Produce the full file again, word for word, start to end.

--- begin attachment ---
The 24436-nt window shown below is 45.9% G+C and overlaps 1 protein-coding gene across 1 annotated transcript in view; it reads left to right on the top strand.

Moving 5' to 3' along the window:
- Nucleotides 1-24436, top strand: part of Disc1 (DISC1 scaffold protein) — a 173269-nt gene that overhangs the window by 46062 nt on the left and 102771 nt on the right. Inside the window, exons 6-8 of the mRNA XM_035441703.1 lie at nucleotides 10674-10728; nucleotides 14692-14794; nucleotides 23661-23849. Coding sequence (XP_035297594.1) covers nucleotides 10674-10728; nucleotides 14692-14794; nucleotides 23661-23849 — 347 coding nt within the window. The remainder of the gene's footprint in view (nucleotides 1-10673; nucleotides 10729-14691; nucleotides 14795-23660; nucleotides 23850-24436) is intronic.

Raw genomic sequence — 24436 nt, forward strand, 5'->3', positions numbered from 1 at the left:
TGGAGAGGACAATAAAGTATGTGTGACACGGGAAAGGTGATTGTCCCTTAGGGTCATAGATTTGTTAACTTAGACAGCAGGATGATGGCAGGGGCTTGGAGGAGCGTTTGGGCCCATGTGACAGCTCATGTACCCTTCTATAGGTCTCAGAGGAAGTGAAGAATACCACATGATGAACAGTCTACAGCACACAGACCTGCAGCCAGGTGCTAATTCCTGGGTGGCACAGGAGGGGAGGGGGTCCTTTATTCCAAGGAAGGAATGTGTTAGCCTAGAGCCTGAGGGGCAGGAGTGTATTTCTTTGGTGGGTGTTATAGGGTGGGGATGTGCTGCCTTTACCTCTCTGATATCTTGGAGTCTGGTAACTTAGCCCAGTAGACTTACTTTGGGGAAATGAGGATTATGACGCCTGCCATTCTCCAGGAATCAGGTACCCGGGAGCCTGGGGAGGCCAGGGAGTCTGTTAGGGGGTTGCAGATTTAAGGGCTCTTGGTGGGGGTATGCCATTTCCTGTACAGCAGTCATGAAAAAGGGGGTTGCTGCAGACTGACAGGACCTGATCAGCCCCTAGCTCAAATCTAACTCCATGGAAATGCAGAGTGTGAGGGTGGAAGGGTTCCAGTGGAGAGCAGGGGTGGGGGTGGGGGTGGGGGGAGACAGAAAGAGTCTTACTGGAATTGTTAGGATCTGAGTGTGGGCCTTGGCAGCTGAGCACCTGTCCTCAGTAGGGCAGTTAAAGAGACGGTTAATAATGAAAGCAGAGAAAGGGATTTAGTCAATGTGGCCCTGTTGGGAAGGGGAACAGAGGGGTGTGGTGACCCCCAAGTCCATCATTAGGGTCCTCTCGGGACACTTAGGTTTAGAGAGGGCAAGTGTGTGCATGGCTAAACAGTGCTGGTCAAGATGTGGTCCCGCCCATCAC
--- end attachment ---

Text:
The 24436-nt window shown below is 45.9% G+C and overlaps 1 protein-coding gene across 1 annotated transcript in view; it reads left to right on the top strand.

Moving 5' to 3' along the window:
- Nucleotides 1-24436, top strand: part of Disc1 (DISC1 scaffold protein) — a 173269-nt gene that overhangs the window by 46062 nt on the left and 102771 nt on the right. Inside the window, exons 6-8 of the mRNA XM_035441703.1 lie at nucleotides 10674-10728; nucleotides 14692-14794; nucleotides 23661-23849. Coding sequence (XP_035297594.1) covers nucleotides 10674-10728; nucleotides 14692-14794; nucleotides 23661-23849 — 347 coding nt within the window. The remainder of the gene's footprint in view (nucleotides 1-10673; nucleotides 10729-14691; nucleotides 14795-23660; nucleotides 23850-24436) is intronic.

Raw genomic sequence — 24436 nt, forward strand, 5'->3', positions numbered from 1 at the left:
TGGAGAGGACAATAAAGTATGTGTGACACGGGAAAGGTGATTGTCCCTTAGGGTCATAGATTTGTTAACTTAGACAGCAGGATGATGGCAGGGGCTTGGAGGAGCGTTTGGGCCCATGTGACAGCTCATGTACCCTTCTATAGGTCTCAGAGGAAGTGAAGAATACCACATGATGAACAGTCTACAGCACACAGACCTGCAGCCAGGTGCTAATTCCTGGGTGGCACAGGAGGGGAGGGGGTCCTTTATTCCAAGGAAGGAATGTGTTAGCCTAGAGCCTGAGGGGCAGGAGTGTATTTCTTTGGTGGGTGTTATAGGGTGGGGATGTGCTGCCTTTACCTCTCTGATATCTTGGAGTCTGGTAACTTAGCCCAGTAGACTTACTTTGGGGAAATGAGGATTATGACGCCTGCCATTCTCCAGGAATCAGGTACCCGGGAGCCTGGGGAGGCCAGGGAGTCTGTTAGGGGGTTGCAGATTTAAGGGCTCTTGGTGGGGGTATGCCATTTCCTGTACAGCAGTCATGAAAAAGGGGGTTGCTGCAGACTGACAGGACCTGATCAGCCCCTAGCTCAAATCTAACTCCATGGAAATGCAGAGTGTGAGGGTGGAAGGGTTCCAGTGGAGAGCAGGGGTGGGGGTGGGGGTGGGGGGAGACAGAAAGAGTCTTACTGGAATTGTTAGGATCTGAGTGTGGGCCTTGGCAGCTGAGCACCTGTCCTCAGTAGGGCAGTTAAAGAGACGGTTAATAATGAAAGCAGAGAAAGGGATTTAGTCAATGTGGCCCTGTTGGGAAGGGGAACAGAGGGGTGTGGTGACCCCCAAGTCCATCATTAGGGTCCTCTCGGGACACTTAGGTTTAGAGAGGGCAAGTGTGTGCATGGCTAAACAGTGCTGGTCAAGATGTGGTCCCGCCCATCAC